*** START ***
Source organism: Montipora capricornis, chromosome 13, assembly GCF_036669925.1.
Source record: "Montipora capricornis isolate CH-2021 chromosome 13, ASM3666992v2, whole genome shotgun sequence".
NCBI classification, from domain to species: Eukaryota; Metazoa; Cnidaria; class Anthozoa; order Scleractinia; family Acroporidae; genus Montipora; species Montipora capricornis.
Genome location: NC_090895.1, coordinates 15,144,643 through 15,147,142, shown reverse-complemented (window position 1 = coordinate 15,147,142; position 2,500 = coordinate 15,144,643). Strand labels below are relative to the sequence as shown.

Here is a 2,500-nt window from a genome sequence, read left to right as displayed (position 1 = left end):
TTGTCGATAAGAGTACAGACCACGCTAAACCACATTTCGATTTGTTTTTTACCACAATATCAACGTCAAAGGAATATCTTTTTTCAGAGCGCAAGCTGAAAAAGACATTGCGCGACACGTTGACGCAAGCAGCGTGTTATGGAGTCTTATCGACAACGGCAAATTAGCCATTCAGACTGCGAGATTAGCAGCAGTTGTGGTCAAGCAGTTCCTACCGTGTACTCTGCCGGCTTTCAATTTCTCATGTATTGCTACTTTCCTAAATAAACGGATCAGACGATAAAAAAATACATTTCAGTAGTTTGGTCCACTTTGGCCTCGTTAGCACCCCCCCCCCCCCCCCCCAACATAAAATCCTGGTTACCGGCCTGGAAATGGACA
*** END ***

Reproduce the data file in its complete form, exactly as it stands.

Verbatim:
Source organism: Montipora capricornis, chromosome 13, assembly GCF_036669925.1.
Source record: "Montipora capricornis isolate CH-2021 chromosome 13, ASM3666992v2, whole genome shotgun sequence".
NCBI classification, from domain to species: Eukaryota; Metazoa; Cnidaria; class Anthozoa; order Scleractinia; family Acroporidae; genus Montipora; species Montipora capricornis.
Genome location: NC_090895.1, coordinates 15,144,643 through 15,147,142, shown reverse-complemented (window position 1 = coordinate 15,147,142; position 2,500 = coordinate 15,144,643). Strand labels below are relative to the sequence as shown.

Here is a 2,500-nt window from a genome sequence, read left to right as displayed (position 1 = left end):
TTGTCGATAAGAGTACAGACCACGCTAAACCACATTTCGATTTGTTTTTTACCACAATATCAACGTCAAAGGAATATCTTTTTTCAGAGCGCAAGCTGAAAAAGACATTGCGCGACACGTTGACGCAAGCAGCGTGTTATGGAGTCTTATCGACAACGGCAAATTAGCCATTCAGACTGCGAGATTAGCAGCAGTTGTGGTCAAGCAGTTCCTACCGTGTACTCTGCCGGCTTTCAATTTCTCATGTATTGCTACTTTCCTAAATAAACGGATCAGACGATAAAAAAATACATTTCAGTAGTTTGGTCCACTTTGGCCTCGTTAGCACCCCCCCCCCCCCCCCCCAACATAAAATCCTGGTTACCGGCCTGGAAATGGACA